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How To Beat A Breathalyzer Machine

How To Beat A Breathalyzer Machine – The most commonly asked question on my website, and probably the internet when it comes to Driving Under the Influence charges, is, without a doubt, “How do I beat the Breathalyzer machine?

The best answer is simpler than you think — 
Don’t Drink and Drive!

All kidding aside, the second answer is just as simple – don’t take it. Sacrifice your operator’s license in order to have a leg up in court. Your case becomes much easier to present to a jury when there is no per se prosecution available (the registering of a 0.08 BAC or greater.)

However, let’s explore some additional options.


 

First, let’s analyze what methods DO NOT work.

  1. Eating your own underwear – Why? Is the first question that comes to mind. Why would anyone in their right mind try such a ridiculous method? Well, for the man who tried it, this was’t such a bad idea. Presumably, he was hoping that the cotton would absorb the alcohol in his stomach thus lowering his BAC result. You can’t make this up, folks. Unfortunately for him, by the time he got to the station, not only did the cotton in his stomach did not do anything for the alcohol that was already in his blood, he looked ridiculous because of the hole in his pants. The Breathalyzer test gathers deep lung, or alveolar, air. So, after a few hours of drinking, followed by a few minutes of eating cotton will not do you any good. Thanks for playing.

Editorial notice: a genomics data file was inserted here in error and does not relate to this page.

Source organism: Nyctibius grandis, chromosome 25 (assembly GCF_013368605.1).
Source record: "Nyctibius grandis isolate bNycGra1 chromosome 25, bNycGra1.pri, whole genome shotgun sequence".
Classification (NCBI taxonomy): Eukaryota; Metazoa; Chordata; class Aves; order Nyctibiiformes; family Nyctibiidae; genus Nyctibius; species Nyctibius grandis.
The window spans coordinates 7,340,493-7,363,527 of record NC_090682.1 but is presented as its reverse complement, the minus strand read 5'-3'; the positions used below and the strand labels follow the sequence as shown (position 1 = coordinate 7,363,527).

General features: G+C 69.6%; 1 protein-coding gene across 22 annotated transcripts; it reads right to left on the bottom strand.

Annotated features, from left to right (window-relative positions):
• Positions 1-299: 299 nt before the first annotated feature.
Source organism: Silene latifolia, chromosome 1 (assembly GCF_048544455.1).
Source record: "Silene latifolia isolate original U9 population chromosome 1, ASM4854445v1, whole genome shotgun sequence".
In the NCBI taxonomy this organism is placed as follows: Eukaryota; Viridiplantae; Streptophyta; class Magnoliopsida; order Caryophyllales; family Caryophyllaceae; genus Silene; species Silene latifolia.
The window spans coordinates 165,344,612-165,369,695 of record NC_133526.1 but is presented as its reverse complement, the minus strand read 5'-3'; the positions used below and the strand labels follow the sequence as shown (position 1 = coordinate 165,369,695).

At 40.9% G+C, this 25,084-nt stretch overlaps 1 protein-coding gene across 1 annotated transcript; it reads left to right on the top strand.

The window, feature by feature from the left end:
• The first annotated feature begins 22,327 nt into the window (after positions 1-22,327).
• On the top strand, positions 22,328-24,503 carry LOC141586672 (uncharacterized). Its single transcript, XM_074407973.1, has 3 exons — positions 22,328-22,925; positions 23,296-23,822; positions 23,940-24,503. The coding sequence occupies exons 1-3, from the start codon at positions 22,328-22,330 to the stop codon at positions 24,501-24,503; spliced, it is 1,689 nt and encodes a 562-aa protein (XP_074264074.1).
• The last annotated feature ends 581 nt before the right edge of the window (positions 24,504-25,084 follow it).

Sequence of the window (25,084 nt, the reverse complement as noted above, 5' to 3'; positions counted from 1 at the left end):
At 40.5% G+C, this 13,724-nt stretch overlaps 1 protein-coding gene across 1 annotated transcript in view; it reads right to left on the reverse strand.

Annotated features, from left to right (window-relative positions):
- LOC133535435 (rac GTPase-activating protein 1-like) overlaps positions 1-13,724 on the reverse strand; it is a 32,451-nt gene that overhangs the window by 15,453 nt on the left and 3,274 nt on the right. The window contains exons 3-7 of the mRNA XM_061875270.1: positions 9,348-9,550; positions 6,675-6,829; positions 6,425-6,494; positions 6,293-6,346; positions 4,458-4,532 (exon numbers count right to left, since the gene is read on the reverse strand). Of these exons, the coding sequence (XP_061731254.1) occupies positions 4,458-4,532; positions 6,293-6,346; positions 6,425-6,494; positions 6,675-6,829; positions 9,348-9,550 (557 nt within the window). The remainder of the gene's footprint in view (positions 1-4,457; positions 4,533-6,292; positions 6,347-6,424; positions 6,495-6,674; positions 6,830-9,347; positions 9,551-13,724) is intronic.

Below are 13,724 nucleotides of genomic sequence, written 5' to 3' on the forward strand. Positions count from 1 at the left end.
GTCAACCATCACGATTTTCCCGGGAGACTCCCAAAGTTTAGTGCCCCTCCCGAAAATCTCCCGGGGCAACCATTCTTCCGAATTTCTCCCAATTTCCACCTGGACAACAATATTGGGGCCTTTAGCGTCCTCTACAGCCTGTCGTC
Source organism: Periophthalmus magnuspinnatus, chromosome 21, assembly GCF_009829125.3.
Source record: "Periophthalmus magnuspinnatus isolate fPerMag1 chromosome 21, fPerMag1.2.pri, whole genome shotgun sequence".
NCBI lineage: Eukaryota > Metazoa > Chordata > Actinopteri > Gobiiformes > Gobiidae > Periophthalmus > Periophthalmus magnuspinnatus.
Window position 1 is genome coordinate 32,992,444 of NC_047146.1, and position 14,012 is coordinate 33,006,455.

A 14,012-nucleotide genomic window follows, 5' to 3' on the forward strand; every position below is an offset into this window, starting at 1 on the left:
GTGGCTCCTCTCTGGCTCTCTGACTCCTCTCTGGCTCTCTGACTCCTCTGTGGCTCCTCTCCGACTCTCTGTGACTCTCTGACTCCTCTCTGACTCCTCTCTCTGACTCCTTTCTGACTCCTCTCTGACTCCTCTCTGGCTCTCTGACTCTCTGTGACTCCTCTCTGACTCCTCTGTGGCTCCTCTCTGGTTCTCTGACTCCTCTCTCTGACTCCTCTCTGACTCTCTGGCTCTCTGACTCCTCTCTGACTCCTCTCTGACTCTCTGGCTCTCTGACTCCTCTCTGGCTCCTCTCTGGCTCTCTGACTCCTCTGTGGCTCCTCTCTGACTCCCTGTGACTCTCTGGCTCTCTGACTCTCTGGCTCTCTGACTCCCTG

2. UPDATE: Eating toilet paper – This is a new one, folks! One man tried to eat toilet paper in the hopes of cheating the breathalyzer machine. Unfortunately, as is stated in number (1) above, the machine is designed to test alveolar air, and therefore his attempt to cover the alcohol with toilet paper would not work; it may just mask the smell or at least absorb any mouth alcohol. Nice try, but you fail.
  3. UPDATE #2: Eating your own shirt – Here is another doozy, friends..  One woman tried to eat her own shirt in order to avoid a DUI after she attempted to run away from the police and passively resist arrest. When the breathalyzer technician instructed her not to put anything in her mouth, as he is probably required by state law and after she agreed to take the breathalyzer test, the woman”stuffed a large portion of her shirt into her mouth and began chewing at the fabric.” Although it would not have much of an effect on her breathalyzer result, more than likely it did earn her a ‘refusal’ mark on the breathalyzer due to her once more ‘passive’ resistance, and secured a lack of an Intoxilyzer number for the State. So, can we call that kind of a win?
  4. Eating your own feces – O.K., first off, disgusting. I can’t even. But, a man in March, 2005 tried it. And failed. Not only did he fail, but he will now forever be remembered as the man who ate his own feces. Good luck to you, buddy.